DaveReidUK 3rd Jan 2019 19:10


Originally Posted by wiedehopf (Post 10350872)
Don't think the CVR will tell you why the AoA sensor was reading wrong.

No, of course it won't.

But the CVR will, in all likelihood, help the investigators (and us) to understand what happened differently on the accident flight compared to the previous flights where the same problems were mitigated by the crews' actions.

Personally, I think we stand to learn a lot from that.

underfire 4th Jan 2019 00:21


No, PN 0861FL1 can be installed on NG and MAX.
This is correct. UT manufactures only 2 models of the sensor, one wing mounted, Model 0012, and the fuselage mounted Model 0861...

CONSO 4th Jan 2019 00:43


Originally Posted by underfire (Post 10351174)
This is correct. UT manufactures only 2 models of the sensor, one wing mounted, Model 0012, and the fuselage mounted Model 0861...

Since the sensor shown seems to be for the left side,is there a different dash number for the right side or is the change taken care of by mounting ' upside down ' on right side and acomodated via electrical ?

DaveReidUK 4th Jan 2019 09:53


Originally Posted by CONSO (Post 10351185)
Since the sensor shown seems to be for the left side,is there a different dash number for the right side or is the change taken care of by mounting ' upside down ' on right side and acomodated via electrical ?

Given that, as posted earlier, the physical movement limits of the AoA vane are the same in both directions, there is no need for the sensor to be handed. The aircraft is clever enough to understand that clockwise rotation of one vane means the same as anticlockwise rotation of the one on the other side.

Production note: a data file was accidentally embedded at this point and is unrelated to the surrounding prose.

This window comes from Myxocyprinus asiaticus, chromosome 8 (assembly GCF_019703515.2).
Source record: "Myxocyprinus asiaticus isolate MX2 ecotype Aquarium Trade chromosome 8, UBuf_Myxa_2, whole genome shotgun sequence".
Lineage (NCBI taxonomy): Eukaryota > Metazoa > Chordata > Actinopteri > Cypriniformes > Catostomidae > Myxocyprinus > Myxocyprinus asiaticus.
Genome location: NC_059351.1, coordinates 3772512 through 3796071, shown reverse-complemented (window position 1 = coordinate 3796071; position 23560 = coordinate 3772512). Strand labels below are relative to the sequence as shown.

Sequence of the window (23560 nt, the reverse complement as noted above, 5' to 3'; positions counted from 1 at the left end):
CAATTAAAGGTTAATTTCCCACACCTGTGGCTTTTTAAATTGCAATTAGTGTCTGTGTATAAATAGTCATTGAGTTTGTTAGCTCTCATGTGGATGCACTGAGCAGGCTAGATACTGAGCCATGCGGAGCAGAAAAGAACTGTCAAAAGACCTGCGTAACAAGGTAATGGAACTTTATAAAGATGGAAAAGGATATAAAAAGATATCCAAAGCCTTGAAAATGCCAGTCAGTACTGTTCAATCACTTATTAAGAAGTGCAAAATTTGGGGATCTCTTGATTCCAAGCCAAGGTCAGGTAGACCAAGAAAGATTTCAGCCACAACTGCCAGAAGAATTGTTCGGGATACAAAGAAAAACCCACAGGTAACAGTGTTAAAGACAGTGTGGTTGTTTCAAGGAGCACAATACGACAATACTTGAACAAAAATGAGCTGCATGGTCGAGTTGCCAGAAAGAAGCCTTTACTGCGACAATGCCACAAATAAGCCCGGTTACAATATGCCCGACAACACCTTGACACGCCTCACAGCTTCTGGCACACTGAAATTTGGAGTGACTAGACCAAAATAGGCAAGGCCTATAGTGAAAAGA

The other giveaway is that the Part Description on vendors' and MRO websites doesn't include a "LH" or "RH" qualifier:

https://cimg8.ibsrv.net/gimg/pprune....d9066ff84f.jpg

MickG0105 4th Jan 2019 10:43


Originally Posted by tarkay01 (Post 10350858)
The Indonesian government is going to step in and resume searching, albeit with arguably less capable equipment.

Less capable equipment? That'd be difficult. The MPV Everest was only fitted with a pair of Triton XLX ROVs and a Forum Comanche ROV. None of those ROVs are particularly useful for search work unless you intend to search visually for a target sitting on the surface of the sea floor. On the basis that the CVR is almost certainly buried in mud the whole Everest exercise was essentially a waste of time and money. What's required is an acoustic sub-bottom profiler.

underfire 4th Jan 2019 13:02

given the 'keyed' bolt pattern, the unit can be either RH or LH
https://cimg2.ibsrv.net/gimg/pprune....0c899aeade.png